Gamblers Share Profiles of Substance Abusers
Tuesday 5 July 2005
Problem Gamblers Share Personality Profiles of Substance Abusers: Otago Research
Young adults with problem gambling behaviour have personality profiles strikingly similar to the profiles of those with alcohol, marijuana and nicotine-associated addictive disorders, according to a new research arising from the University of Otago’s Dunedin Multidisciplinary Health & Development Research Unit.
The new findings are published today in the US-based international journal Archives of General Psychiatry.
The research compared personality assessments obtained in 1991-1992 for 939 young adults (475 men and 464 women) from Dunedin who were 18 years old, with diagnoses of problem gambling and alcohol, cannabis and nicotine dependence in the previous year based on structured interviews conducted when the individuals were 21 years old in 1993-1994.
In the past it has been difficult to identify personality traits associated with problem gambling, because most previous studies have drawn subjects from those seeking treatment for a gambling disorder, says Research Unit Director Associate Professor Richie Poulton.
“These subjects are unlikely to be representative of the majority of individuals in the community with gambling problems,” Associate Professor Poulton explained.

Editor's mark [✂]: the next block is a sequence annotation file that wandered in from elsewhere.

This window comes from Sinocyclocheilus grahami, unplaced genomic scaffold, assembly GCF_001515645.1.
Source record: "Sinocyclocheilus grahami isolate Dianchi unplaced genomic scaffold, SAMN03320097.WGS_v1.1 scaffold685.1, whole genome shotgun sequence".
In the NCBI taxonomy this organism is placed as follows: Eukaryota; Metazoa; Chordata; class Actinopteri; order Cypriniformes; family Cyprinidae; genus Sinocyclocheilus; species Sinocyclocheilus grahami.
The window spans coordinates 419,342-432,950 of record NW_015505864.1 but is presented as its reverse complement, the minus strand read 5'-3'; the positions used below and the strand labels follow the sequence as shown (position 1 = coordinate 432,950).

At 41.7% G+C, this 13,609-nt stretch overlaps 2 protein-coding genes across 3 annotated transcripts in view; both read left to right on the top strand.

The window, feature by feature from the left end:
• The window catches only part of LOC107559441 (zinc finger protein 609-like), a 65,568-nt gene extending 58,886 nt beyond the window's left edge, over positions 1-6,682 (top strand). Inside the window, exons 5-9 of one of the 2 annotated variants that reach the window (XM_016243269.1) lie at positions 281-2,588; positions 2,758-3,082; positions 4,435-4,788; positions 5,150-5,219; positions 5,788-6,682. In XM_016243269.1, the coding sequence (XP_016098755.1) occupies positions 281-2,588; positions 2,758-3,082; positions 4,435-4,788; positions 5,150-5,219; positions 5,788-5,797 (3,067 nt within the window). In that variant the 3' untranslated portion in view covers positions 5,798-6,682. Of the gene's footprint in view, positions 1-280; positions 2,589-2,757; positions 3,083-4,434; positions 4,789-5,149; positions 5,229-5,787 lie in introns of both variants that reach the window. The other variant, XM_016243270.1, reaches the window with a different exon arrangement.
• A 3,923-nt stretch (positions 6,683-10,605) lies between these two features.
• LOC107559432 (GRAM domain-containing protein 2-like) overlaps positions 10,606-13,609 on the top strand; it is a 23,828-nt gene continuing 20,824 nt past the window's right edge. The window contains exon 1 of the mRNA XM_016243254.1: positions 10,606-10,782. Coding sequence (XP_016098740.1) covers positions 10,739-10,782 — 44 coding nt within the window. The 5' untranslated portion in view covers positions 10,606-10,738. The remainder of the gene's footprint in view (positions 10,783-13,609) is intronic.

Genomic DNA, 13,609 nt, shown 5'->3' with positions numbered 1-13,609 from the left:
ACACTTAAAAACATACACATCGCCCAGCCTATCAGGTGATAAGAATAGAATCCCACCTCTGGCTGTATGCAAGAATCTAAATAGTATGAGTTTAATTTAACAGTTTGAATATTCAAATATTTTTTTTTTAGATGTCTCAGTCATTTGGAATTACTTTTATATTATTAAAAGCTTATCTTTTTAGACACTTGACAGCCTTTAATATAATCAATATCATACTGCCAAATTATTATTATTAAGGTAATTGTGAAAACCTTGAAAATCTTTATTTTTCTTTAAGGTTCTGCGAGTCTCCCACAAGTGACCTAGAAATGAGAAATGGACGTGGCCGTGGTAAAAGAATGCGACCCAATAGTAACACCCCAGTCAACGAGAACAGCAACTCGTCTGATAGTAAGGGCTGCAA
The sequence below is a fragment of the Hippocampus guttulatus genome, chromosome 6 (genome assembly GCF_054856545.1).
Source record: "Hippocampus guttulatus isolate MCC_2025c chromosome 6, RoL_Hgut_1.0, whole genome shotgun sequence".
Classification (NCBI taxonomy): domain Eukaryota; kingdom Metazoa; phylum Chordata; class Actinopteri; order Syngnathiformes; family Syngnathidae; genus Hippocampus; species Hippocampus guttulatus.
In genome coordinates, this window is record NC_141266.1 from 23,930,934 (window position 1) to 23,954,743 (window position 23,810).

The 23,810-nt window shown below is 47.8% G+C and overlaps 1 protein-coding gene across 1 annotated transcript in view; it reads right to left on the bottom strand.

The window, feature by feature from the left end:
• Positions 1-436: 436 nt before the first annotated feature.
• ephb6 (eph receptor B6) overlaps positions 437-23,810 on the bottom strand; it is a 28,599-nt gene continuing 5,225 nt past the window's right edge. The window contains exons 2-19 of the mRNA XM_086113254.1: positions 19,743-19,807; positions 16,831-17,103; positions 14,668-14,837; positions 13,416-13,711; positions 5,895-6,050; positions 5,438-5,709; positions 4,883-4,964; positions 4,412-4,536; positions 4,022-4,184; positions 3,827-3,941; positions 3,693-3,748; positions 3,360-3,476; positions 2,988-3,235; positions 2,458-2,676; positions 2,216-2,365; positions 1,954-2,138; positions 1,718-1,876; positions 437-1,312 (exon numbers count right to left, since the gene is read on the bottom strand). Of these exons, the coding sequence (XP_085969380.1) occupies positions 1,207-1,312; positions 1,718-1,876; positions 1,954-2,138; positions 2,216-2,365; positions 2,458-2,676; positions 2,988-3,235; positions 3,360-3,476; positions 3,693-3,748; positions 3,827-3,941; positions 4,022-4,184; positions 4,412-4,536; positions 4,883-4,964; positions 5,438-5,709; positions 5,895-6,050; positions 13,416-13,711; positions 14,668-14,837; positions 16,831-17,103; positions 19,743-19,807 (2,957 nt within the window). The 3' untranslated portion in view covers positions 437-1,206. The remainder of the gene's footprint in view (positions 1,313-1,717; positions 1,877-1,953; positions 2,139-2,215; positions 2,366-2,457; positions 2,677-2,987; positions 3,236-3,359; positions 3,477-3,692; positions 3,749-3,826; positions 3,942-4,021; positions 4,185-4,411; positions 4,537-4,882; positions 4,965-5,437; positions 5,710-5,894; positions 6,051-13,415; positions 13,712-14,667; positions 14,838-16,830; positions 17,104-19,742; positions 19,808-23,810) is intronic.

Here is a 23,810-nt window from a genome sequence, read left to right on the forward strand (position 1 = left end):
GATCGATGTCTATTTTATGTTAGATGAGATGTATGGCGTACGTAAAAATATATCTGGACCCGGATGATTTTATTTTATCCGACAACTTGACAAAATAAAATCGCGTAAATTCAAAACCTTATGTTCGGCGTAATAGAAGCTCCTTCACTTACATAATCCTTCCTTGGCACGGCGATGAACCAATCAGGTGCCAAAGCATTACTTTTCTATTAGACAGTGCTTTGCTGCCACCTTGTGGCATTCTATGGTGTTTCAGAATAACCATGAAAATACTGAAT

He and his colleagues found that young adults with a problem gambling diagnosis in the year before they turned 21 were, on average, more likely to have high scores for negative emotionality and for impulsive and risk-taking behavior on personality tests taken at age 18 years.
“In particular, young adults with a diagnosis of problem gambling were characterised by negative emotions such as nervousness or worry, anger or aggressiveness, feeling mistreated or victimised, and unconstrained behaviours of risk-taking, impulsivity, and rebelliousness,” he and his co-authors write in the journal article.
“Past-year problem gambling was significantly associated with past-year alcohol dependence, cannabis dependence, and nicotine dependence,” they report.
“The associations between problem gambling and the three substance use disorders were similar in magnitude and were nearly as large as the well-established association between alcohol and nicotine dependence.”
“A focus on more basic traits, such as individual differences in personality, is a promising approach for understanding the high rate of comorbidity [conditions which occur together] of pathological and problem gambling with other addictive disorders,” they concluded.
Note: The Dunedin Multidisciplinary Health and Development Research Unit is supported by the New Zealand Health Research Council. This study was supported by grants from the National Institutes of Health, Bethesda, Md., the William T. Grant Foundation, New York and the United Kingdom Medical Research Council, London, England.